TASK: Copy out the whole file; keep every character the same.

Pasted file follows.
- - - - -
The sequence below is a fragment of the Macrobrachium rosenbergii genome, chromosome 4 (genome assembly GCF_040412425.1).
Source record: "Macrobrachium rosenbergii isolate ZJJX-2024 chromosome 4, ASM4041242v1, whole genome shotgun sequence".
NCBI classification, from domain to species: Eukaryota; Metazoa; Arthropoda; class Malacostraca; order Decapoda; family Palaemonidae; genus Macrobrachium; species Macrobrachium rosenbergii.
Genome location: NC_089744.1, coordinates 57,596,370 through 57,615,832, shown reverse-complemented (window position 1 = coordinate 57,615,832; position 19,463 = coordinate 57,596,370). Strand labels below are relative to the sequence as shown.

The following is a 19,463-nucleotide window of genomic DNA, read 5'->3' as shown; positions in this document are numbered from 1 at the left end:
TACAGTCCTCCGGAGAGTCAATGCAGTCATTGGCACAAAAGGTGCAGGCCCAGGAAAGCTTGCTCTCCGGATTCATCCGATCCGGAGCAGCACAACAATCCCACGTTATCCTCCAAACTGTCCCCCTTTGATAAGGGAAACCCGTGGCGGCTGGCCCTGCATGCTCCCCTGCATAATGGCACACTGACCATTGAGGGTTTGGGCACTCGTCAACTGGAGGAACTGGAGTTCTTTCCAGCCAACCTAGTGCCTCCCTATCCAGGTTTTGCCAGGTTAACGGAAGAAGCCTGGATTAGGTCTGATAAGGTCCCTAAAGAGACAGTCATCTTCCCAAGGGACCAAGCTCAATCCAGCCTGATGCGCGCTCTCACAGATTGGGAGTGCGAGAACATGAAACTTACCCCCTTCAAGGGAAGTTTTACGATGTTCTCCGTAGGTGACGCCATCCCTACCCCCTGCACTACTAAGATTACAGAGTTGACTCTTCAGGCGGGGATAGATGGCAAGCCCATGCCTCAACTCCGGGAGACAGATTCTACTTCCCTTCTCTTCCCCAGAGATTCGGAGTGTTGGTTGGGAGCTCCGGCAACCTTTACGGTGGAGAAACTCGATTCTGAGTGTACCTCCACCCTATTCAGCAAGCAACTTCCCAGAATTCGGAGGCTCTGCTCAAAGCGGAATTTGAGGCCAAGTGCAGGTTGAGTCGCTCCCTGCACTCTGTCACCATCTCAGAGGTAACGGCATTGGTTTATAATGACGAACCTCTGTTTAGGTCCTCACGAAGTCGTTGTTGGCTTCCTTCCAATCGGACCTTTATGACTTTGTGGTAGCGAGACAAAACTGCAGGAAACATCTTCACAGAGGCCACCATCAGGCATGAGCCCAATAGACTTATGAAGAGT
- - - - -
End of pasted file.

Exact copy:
The sequence below is a fragment of the Macrobrachium rosenbergii genome, chromosome 4 (genome assembly GCF_040412425.1).
Source record: "Macrobrachium rosenbergii isolate ZJJX-2024 chromosome 4, ASM4041242v1, whole genome shotgun sequence".
NCBI classification, from domain to species: Eukaryota; Metazoa; Arthropoda; class Malacostraca; order Decapoda; family Palaemonidae; genus Macrobrachium; species Macrobrachium rosenbergii.
Genome location: NC_089744.1, coordinates 57,596,370 through 57,615,832, shown reverse-complemented (window position 1 = coordinate 57,615,832; position 19,463 = coordinate 57,596,370). Strand labels below are relative to the sequence as shown.

The following is a 19,463-nucleotide window of genomic DNA, read 5'->3' as shown; positions in this document are numbered from 1 at the left end:
TACAGTCCTCCGGAGAGTCAATGCAGTCATTGGCACAAAAGGTGCAGGCCCAGGAAAGCTTGCTCTCCGGATTCATCCGATCCGGAGCAGCACAACAATCCCACGTTATCCTCCAAACTGTCCCCCTTTGATAAGGGAAACCCGTGGCGGCTGGCCCTGCATGCTCCCCTGCATAATGGCACACTGACCATTGAGGGTTTGGGCACTCGTCAACTGGAGGAACTGGAGTTCTTTCCAGCCAACCTAGTGCCTCCCTATCCAGGTTTTGCCAGGTTAACGGAAGAAGCCTGGATTAGGTCTGATAAGGTCCCTAAAGAGACAGTCATCTTCCCAAGGGACCAAGCTCAATCCAGCCTGATGCGCGCTCTCACAGATTGGGAGTGCGAGAACATGAAACTTACCCCCTTCAAGGGAAGTTTTACGATGTTCTCCGTAGGTGACGCCATCCCTACCCCCTGCACTACTAAGATTACAGAGTTGACTCTTCAGGCGGGGATAGATGGCAAGCCCATGCCTCAACTCCGGGAGACAGATTCTACTTCCCTTCTCTTCCCCAGAGATTCGGAGTGTTGGTTGGGAGCTCCGGCAACCTTTACGGTGGAGAAACTCGATTCTGAGTGTACCTCCACCCTATTCAGCAAGCAACTTCCCAGAATTCGGAGGCTCTGCTCAAAGCGGAATTTGAGGCCAAGTGCAGGTTGAGTCGCTCCCTGCACTCTGTCACCATCTCAGAGGTAACGGCATTGGTTTATAATGACGAACCTCTGTTTAGGTCCTCACGAAGTCGTTGTTGGCTTCCTTCCAATCGGACCTTTATGACTTTGTGGTAGCGAGACAAAACTGCAGGAAACATCTTCACAGAGGCCACCATCAGGCATGAGCCCAATAGACTTATGAAGAGT